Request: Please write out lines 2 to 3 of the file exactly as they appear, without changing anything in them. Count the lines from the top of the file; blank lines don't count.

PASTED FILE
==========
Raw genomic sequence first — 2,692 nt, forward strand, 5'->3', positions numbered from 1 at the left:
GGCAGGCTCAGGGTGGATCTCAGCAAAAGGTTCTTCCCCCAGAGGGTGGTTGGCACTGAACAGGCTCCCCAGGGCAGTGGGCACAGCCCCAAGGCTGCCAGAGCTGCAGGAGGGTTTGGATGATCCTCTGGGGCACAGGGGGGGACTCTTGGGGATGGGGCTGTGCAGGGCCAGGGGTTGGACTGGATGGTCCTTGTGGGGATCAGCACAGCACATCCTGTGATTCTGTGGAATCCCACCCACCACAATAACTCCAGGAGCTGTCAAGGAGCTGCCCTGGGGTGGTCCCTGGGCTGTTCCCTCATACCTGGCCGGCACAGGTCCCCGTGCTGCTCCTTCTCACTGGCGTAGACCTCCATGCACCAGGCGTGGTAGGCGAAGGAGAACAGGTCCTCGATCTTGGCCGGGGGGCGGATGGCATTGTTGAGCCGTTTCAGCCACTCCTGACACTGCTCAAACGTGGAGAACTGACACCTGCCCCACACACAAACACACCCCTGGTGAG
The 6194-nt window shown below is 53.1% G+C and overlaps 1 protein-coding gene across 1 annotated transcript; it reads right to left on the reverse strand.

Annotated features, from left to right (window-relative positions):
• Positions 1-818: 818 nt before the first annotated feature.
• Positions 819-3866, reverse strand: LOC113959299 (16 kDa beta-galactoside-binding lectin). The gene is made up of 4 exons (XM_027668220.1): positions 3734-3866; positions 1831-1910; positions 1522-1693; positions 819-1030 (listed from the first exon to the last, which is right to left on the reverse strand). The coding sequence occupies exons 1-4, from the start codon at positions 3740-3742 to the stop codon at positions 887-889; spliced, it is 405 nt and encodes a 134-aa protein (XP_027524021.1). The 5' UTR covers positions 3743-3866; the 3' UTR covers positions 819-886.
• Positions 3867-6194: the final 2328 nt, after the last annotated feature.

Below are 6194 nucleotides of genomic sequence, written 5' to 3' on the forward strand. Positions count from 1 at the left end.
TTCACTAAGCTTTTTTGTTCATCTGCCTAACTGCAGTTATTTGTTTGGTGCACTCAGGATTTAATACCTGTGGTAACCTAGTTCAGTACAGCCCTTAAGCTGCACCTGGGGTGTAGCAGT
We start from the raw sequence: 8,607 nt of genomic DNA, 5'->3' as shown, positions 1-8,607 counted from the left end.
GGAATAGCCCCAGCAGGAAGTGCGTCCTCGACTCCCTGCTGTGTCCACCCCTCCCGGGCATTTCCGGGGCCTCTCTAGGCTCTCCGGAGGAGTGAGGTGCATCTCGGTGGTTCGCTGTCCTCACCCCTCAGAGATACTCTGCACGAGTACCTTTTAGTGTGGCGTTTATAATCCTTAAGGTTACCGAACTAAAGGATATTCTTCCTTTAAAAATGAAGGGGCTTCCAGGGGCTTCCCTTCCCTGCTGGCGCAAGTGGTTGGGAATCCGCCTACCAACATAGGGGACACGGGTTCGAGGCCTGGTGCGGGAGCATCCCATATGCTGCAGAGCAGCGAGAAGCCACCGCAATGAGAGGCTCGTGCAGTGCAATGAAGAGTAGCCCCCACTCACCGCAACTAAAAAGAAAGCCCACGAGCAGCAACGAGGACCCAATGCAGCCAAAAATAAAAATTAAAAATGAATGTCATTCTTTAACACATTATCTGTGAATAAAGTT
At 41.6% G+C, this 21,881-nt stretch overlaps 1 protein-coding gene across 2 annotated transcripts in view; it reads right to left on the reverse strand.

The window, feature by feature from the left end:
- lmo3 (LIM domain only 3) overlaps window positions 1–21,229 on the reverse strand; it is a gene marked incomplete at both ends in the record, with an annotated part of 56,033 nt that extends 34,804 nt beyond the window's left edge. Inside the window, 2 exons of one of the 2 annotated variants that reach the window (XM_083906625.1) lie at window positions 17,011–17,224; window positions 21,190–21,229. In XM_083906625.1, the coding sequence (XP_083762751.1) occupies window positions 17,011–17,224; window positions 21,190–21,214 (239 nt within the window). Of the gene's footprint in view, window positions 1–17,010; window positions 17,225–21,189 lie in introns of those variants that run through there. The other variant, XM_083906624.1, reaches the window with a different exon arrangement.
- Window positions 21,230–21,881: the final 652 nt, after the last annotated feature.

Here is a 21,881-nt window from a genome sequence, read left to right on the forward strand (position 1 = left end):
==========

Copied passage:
GGCAGGCTCAGGGTGGATCTCAGCAAAAGGTTCTTCCCCCAGAGGGTGGTTGGCACTGAACAGGCTCCCCAGGGCAGTGGGCACAGCCCCAAGGCTGCCAGAGCTGCAGGAGGGTTTGGATGATCCTCTGGGGCACAGGGGGGGACTCTTGGGGATGGGGCTGTGCAGGGCCAGGGGTTGGACTGGATGGTCCTTGTGGGGATCAGCACAGCACATCCTGTGATTCTGTGGAATCCCACCCACCACAATAACTCCAGGAGCTGTCAAGGAGCTGCCCTGGGGTGGTCCCTGGGCTGTTCCCTCATACCTGGCCGGCACAGGTCCCCGTGCTGCTCCTTCTCACTGGCGTAGACCTCCATGCACCAGGCGTGGTAGGCGAAGGAGAACAGGTCCTCGATCTTGGCCGGGGGGCGGATGGCATTGTTGAGCCGTTTCAGCCACTCCTGACACTGCTCAAACGTGGAGAACTGACACCTGCCCCACACACAAACACACCCCTGGTGAG
The 6194-nt window shown below is 53.1% G+C and overlaps 1 protein-coding gene across 1 annotated transcript; it reads right to left on the reverse strand.